This elegant theater has the feel of an off-Broadway venue. Various productions share the stage at this theater, allowing guests to catch a comedy play by day and a musical by night. The palace has hosted such talent as Aretha Franklin, Kenny Rogers, B.B. King, Randy Travis and Clint Black, and houses such productions as "Evita," "Lord of the Dance" and "Le Grand Cirque." Show times and admissions vary, so call ahead. The Palace is surrounded by the Broadway at the Beach complex so arrive early and enjoy a nice night out for dinner and some shopping to get the full experience. (843-448-0588, 800-905-4228)
If laughter is the best medicine then the Comedy Cabana is like the local hospital. The longest-running laugh factory on the Grand Strand brings in nationally touring comics that normally wouldn't travel this far off the beaten path except for the chance to take a break from their hectic schedules to relax at the beach. Top nationally touring acts frequent this small but popular hangout and the mood is always light and happy among visitors and employees. A side bar from the showroom makes this place feel more like a locals hangout than a comedy club, and the food is surprisingly good. (843-449-HAHA)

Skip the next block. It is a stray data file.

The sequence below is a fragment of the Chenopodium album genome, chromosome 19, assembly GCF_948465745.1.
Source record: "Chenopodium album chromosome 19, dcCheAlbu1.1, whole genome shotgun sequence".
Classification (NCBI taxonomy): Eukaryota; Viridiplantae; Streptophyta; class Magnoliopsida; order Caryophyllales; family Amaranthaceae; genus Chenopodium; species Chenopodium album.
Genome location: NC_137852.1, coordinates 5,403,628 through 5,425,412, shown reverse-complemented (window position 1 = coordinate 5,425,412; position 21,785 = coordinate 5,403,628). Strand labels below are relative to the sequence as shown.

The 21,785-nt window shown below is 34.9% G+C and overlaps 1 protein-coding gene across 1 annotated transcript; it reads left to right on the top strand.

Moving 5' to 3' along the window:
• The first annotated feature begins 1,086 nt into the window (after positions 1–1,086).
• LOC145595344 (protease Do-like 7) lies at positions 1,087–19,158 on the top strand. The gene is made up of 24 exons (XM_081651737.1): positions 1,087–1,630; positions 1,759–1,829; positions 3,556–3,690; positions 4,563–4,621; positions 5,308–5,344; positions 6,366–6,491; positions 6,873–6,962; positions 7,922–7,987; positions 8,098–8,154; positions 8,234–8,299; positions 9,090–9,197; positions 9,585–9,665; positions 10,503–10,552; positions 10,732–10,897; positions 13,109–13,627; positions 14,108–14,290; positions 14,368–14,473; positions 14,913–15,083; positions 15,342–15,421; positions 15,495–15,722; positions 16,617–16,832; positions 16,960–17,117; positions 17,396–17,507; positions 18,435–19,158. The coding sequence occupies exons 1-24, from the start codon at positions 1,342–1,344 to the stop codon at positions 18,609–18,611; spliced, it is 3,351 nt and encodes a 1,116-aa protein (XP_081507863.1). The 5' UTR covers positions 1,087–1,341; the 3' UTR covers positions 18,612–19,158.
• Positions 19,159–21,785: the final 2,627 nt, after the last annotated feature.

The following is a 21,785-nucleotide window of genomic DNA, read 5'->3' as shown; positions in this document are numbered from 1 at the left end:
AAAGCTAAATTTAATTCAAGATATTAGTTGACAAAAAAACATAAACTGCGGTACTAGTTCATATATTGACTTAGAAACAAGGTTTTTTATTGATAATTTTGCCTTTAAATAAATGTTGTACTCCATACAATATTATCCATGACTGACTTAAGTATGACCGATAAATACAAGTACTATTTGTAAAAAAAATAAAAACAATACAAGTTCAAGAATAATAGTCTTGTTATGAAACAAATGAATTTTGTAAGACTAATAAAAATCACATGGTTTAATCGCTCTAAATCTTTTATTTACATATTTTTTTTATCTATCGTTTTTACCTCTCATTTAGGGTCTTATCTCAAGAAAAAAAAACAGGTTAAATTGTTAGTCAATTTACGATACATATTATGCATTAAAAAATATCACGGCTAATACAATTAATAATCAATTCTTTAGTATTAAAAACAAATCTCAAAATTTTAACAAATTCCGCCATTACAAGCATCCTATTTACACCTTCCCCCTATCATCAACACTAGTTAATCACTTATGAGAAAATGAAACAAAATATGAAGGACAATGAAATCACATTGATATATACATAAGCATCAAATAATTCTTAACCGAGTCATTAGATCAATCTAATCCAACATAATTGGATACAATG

Fat Harold's Beach Club
South Carolina's state dance is alive and kicking at Fat Harold's, a legendary beach club that claims to be "Home of The Shag." Located on North Myrtle's famed Ocean Drive, the club looks like a big shack from the outside, but don't let appearances fool you. Inside, you'll find everybody from teens to Baby Boomers strutting their stuff on the hardwood dance floor sprinkled with saw dust and spilt beer. Don't know how to shag? Never fear. Free dance lessons are held regularly, and there are always some friendly locals willing to take you for a spin around the dance floor. (843-249-5779)